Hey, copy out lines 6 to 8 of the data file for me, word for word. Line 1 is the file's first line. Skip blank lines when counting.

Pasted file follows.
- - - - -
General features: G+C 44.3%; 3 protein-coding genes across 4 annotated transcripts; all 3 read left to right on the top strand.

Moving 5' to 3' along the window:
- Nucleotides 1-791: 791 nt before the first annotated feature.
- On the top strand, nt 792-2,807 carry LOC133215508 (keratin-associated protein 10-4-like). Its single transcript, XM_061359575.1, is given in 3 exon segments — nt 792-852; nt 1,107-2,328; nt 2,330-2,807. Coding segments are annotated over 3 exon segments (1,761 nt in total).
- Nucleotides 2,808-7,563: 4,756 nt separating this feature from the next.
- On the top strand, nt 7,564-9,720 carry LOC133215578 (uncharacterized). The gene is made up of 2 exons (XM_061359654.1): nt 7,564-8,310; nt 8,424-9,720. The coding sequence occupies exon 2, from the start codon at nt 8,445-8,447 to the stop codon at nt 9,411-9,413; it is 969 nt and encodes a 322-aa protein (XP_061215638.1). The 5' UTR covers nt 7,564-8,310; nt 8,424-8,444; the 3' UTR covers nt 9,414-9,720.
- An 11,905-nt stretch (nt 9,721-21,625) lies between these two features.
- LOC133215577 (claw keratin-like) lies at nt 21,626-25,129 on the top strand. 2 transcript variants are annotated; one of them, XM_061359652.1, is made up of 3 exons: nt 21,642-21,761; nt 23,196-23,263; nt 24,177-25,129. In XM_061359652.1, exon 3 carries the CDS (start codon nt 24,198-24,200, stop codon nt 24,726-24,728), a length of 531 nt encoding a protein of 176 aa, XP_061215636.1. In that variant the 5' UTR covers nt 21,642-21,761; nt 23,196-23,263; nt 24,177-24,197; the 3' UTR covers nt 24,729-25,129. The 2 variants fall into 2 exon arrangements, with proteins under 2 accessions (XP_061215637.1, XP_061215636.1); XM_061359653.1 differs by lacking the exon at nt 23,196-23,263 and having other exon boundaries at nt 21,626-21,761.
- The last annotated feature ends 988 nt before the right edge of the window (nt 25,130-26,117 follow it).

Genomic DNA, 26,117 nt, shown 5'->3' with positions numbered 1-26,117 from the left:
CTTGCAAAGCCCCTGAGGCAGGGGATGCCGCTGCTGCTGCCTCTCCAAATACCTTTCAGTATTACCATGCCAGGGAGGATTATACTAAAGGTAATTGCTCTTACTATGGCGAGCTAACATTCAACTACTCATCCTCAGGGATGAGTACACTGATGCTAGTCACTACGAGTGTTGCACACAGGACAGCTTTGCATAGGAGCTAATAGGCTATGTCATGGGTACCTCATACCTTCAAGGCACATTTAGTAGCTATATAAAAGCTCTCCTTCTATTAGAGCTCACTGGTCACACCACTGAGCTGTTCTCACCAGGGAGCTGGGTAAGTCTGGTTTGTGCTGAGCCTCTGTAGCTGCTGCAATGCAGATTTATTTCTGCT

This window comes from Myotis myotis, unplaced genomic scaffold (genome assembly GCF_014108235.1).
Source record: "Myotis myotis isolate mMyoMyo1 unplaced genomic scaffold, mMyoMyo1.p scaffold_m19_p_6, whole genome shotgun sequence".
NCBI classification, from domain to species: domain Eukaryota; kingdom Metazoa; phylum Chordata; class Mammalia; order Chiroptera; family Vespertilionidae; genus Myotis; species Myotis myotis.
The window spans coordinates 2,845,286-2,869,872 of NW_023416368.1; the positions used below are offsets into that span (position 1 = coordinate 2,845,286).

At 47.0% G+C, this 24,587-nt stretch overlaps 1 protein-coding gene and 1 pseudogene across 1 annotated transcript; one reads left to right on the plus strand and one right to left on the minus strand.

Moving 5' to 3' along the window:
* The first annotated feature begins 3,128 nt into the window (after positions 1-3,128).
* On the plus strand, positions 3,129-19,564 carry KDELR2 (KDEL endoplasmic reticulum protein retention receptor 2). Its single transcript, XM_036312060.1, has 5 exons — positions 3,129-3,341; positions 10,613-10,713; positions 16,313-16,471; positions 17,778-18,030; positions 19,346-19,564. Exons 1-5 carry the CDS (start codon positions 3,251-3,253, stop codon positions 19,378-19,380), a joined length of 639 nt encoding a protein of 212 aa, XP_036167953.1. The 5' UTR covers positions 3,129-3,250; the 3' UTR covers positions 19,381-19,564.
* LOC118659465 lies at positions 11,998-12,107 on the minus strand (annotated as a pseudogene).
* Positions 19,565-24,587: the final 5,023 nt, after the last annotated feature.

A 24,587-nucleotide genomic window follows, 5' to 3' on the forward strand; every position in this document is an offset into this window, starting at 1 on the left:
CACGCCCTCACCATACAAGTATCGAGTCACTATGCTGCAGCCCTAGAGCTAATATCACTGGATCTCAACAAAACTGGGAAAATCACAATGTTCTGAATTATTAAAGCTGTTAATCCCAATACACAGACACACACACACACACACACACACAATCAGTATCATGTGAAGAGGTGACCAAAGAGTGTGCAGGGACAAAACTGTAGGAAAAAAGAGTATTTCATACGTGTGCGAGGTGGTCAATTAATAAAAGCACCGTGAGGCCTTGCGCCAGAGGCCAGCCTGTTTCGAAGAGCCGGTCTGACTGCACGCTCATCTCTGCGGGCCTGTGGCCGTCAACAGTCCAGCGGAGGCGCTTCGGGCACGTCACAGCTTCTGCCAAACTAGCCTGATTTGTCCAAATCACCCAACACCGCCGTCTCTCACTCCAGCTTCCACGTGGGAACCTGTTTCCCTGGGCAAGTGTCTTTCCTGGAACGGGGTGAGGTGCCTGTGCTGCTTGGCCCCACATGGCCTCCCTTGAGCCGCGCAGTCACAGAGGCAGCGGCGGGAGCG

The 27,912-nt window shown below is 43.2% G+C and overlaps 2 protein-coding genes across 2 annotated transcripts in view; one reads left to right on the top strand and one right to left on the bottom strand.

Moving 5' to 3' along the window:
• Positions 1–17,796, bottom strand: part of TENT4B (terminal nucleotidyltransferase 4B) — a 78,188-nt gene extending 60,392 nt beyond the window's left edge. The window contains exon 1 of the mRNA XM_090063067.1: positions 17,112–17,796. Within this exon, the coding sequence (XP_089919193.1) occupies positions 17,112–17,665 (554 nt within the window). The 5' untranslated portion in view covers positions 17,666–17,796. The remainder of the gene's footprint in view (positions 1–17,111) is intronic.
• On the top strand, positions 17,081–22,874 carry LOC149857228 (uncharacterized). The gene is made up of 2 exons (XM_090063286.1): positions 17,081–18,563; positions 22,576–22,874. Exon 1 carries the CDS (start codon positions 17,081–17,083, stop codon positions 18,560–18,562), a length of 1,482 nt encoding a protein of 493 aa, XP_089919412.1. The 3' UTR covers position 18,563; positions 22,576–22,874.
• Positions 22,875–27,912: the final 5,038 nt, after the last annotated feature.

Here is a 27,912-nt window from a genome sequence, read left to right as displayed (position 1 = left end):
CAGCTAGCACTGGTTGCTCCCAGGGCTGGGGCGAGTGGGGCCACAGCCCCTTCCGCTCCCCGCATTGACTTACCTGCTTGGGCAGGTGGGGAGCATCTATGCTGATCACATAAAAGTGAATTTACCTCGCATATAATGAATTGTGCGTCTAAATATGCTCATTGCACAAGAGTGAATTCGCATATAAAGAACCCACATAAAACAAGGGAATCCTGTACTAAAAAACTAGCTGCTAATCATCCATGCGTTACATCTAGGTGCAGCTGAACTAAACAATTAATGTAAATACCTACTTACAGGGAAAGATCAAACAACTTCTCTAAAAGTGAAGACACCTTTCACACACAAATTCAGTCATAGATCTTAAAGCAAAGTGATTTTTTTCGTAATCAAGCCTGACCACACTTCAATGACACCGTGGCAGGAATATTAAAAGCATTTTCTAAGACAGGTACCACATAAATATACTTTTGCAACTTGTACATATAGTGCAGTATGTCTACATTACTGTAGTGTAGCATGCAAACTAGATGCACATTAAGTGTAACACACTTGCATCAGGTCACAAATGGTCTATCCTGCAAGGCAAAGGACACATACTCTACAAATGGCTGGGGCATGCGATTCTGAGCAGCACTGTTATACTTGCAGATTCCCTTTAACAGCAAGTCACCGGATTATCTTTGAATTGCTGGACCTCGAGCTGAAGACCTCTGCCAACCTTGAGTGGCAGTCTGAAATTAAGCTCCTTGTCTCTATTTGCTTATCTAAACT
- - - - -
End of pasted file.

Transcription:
- On the top strand, nt 7,564-9,720 carry LOC133215578 (uncharacterized). The gene is made up of 2 exons (XM_061359654.1): nt 7,564-8,310; nt 8,424-9,720. The coding sequence occupies exon 2, from the start codon at nt 8,445-8,447 to the stop codon at nt 9,411-9,413; it is 969 nt and encodes a 322-aa protein (XP_061215638.1). The 5' UTR covers nt 7,564-8,310; nt 8,424-8,444; the 3' UTR covers nt 9,414-9,720.
- An 11,905-nt stretch (nt 9,721-21,625) lies between these two features.
- LOC133215577 (claw keratin-like) lies at nt 21,626-25,129 on the top strand. 2 transcript variants are annotated; one of them, XM_061359652.1, is made up of 3 exons: nt 21,642-21,761; nt 23,196-23,263; nt 24,177-25,129. In XM_061359652.1, exon 3 carries the CDS (start codon nt 24,198-24,200, stop codon nt 24,726-24,728), a length of 531 nt encoding a protein of 176 aa, XP_061215636.1. In that variant the 5' UTR covers nt 21,642-21,761; nt 23,196-23,263; nt 24,177-24,197; the 3' UTR covers nt 24,729-25,129. The 2 variants fall into 2 exon arrangements, with proteins under 2 accessions (XP_061215637.1, XP_061215636.1); XM_061359653.1 differs by lacking the exon at nt 23,196-23,263 and having other exon boundaries at nt 21,626-21,761.